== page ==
The warm welcoming words, gentle pastoral setting, simple lyricism, strong sense of devotion and profound truth of divine love and care have made Psalm 23 one of the best-known and best-loved poems in the world. It is so famous that it has influenced the development of the English language. Transcending time, phrases from the King James Version of the Bible-like “the valley of the shadow of death,” “still waters” and “green pastures”—are so familiar that modern translations are loath to change them.
As an archaeologist working in Jordan, I found that many of my “off-duty” observations and experiences reflected the words of this famous psalm and gave me a new understanding of its message. Looking at it in the original language, Hebrew, added even more insights.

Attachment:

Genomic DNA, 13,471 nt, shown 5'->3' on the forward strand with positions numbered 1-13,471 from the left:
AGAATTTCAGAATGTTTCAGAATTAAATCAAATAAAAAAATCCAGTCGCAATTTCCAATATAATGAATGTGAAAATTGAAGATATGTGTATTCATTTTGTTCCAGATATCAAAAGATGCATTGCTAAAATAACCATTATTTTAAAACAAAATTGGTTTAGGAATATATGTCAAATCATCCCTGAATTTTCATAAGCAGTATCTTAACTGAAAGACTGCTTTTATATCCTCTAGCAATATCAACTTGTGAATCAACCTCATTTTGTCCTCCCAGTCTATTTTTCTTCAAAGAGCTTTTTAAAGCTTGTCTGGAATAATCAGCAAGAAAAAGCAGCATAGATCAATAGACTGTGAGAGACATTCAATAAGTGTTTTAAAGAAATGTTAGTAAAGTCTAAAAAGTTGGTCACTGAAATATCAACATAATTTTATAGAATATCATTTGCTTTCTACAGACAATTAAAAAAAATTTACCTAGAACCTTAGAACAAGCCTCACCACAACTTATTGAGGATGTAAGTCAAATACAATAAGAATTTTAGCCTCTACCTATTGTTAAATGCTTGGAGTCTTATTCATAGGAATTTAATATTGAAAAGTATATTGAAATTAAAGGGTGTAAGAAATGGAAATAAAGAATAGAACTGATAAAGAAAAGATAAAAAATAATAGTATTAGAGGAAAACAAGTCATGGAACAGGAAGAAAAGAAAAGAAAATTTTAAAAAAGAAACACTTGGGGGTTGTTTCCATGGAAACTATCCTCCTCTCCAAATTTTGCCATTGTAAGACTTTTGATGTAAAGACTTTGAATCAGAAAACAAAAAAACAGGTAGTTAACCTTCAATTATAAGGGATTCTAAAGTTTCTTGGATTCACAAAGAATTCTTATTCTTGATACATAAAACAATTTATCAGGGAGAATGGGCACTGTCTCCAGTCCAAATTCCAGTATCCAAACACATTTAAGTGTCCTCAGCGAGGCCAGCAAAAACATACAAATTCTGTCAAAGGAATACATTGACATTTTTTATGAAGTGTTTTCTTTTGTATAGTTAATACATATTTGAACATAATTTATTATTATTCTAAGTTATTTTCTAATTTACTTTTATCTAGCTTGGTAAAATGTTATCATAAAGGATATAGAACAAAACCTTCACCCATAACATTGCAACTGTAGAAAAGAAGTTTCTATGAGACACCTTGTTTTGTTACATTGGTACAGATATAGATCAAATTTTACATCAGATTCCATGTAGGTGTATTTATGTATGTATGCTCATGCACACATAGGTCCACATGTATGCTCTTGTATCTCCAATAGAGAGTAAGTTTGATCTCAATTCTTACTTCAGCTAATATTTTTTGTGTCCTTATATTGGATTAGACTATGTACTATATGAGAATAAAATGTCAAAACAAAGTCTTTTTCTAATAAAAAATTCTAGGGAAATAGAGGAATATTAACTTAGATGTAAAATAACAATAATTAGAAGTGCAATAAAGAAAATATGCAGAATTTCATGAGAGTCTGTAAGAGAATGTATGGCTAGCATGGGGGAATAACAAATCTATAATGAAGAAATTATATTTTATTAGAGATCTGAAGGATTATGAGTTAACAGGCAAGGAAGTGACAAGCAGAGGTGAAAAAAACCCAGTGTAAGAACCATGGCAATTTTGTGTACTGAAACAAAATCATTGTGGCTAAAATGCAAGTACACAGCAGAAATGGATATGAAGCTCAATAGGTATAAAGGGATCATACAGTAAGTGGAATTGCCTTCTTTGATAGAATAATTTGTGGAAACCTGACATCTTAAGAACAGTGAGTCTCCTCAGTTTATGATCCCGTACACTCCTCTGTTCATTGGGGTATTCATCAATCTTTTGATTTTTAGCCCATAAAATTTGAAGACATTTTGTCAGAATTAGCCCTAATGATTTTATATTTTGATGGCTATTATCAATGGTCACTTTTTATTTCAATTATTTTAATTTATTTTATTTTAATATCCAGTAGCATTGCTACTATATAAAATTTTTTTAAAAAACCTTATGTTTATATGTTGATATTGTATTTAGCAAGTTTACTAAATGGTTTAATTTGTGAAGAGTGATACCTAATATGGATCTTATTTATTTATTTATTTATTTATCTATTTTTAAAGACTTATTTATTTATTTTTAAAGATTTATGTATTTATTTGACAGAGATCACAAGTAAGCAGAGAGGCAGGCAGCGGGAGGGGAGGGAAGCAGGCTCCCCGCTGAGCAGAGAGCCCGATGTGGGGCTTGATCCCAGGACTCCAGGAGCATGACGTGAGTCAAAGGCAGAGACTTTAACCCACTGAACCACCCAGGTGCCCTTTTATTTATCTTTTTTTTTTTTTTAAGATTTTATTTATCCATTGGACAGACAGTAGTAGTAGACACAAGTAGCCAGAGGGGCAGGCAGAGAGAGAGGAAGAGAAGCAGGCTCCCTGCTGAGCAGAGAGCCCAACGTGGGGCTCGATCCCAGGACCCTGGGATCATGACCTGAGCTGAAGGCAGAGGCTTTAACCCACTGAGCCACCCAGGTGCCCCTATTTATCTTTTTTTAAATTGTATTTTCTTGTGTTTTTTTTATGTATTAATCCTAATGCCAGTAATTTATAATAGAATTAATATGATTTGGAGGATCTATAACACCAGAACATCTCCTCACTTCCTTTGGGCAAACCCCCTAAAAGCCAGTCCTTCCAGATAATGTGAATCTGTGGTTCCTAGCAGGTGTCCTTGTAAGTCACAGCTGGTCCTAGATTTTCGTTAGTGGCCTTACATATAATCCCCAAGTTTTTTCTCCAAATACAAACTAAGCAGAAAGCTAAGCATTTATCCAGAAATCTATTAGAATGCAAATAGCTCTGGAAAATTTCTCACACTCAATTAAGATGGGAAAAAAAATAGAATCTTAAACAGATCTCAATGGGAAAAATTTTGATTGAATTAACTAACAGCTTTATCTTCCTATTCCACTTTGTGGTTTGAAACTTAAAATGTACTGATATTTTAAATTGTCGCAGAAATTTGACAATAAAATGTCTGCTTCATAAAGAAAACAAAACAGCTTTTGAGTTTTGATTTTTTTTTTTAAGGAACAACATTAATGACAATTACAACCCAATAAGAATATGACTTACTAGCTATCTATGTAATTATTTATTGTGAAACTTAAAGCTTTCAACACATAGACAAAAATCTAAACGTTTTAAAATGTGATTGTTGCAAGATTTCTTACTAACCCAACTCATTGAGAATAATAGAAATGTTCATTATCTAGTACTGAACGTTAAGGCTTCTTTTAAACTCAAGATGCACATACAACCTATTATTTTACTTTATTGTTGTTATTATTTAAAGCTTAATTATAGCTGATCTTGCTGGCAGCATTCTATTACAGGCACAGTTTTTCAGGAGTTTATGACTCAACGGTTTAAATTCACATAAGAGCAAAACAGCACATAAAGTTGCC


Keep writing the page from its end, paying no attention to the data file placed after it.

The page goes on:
The Arab world and certain parts of Israel still have the strong presence of two groups of people practicing traditional desert culture: Arab villagers and the Bedouin. Some of their values and customs retain practices handed down from generation to generation for hundreds and hundreds of years. Working near these traditional societies has allowed me to observe how these people today use and are influenced by the land—and thereby better understand the psalm.